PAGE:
When David Shula was canned after a 1-6 start in 1996, it was Coslet, the team's offensive coordinator, who took over and rallied the Bengals to a 7-2 finish and an 8-8 overall record. But Coslet couldn't get it done on his own time, losing 28 of his last 35 games to finish 21-39 overall as Cincy's head coach.
How bad is the mess that LeBeau inherits? The Bengals are coming off the worst shutout loss in team history (37-0 at Baltimore). Cincinnati has scored just seven points in three games and is ranked last overall in offense. Both lines have been physically manhandled this far, their running game is 30th among 31 teams, and the offensive line is on pace to give up 85 sacks.
And don't look now, but the Bengals, they of the one touchdown scored in three games, stay home this week to face Miami, which has surrendered a record one touchdown in its first four games.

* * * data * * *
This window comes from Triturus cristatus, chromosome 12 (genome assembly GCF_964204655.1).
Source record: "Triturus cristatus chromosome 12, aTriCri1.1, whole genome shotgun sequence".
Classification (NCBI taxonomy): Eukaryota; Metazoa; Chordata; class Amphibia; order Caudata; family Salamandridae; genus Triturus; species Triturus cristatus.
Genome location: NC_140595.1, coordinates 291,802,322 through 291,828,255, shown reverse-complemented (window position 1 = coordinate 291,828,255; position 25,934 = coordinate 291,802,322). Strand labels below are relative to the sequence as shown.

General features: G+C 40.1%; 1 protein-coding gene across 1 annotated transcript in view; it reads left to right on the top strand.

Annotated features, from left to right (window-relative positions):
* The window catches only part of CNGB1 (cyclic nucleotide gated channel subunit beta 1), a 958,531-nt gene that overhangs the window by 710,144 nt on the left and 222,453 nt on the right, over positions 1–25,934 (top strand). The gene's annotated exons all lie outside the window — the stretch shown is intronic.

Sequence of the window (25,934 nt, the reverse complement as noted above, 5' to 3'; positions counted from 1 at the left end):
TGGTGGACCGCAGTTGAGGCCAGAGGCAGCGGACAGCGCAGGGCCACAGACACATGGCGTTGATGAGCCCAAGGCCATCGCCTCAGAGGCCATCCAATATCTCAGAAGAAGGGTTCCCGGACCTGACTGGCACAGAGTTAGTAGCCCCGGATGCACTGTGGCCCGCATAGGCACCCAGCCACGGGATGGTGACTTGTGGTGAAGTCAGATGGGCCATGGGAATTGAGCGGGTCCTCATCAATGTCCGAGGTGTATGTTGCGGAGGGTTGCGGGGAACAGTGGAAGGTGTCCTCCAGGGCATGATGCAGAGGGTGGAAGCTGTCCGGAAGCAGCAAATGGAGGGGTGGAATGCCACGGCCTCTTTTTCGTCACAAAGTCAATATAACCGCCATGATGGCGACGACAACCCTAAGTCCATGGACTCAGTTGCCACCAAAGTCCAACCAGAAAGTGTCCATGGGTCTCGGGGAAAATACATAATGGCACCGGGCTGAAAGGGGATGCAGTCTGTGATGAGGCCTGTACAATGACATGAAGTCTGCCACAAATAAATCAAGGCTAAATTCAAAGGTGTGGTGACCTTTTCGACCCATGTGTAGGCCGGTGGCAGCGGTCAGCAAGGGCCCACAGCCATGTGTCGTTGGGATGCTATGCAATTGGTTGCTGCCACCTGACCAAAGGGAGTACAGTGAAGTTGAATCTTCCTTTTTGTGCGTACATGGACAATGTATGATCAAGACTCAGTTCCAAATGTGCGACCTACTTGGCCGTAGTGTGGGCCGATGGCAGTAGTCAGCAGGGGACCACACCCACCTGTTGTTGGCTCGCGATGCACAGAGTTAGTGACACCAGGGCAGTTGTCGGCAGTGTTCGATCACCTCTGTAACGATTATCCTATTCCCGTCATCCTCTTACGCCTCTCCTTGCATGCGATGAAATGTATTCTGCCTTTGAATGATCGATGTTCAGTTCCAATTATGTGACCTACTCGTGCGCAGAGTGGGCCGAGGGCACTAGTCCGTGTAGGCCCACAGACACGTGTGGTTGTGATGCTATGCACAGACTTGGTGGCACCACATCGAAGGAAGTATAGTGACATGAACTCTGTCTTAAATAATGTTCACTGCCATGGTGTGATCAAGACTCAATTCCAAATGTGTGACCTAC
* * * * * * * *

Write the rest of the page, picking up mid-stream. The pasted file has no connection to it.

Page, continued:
LeBeau has been described as laid-back, stoic and somewhat droll, but those close to him say his competitive fires burn deep. He'll need every last ember of that fire to transform the Bengals into a competitive unit. Cincinnati's offense is adrift with two rookie receivers and struggling second-year quarterback Akili Smith. Imagine how bad off things would be if they hadn't come to contract terms with running back Corey Dillon, who has had zero room to run and is taking a pounding (82 yards on 41 carries).
Though Brown deserves much of the blame for the debacle in Cincinnati, he isn't going anywhere. The Bengals are the family business and his family's legacy, and he doesn't see the need to step aside and fill the G.M. job role with a strong, independent person who could oversee the big picture. That being the case, LeBeau might be as set up to fail as his predecessors.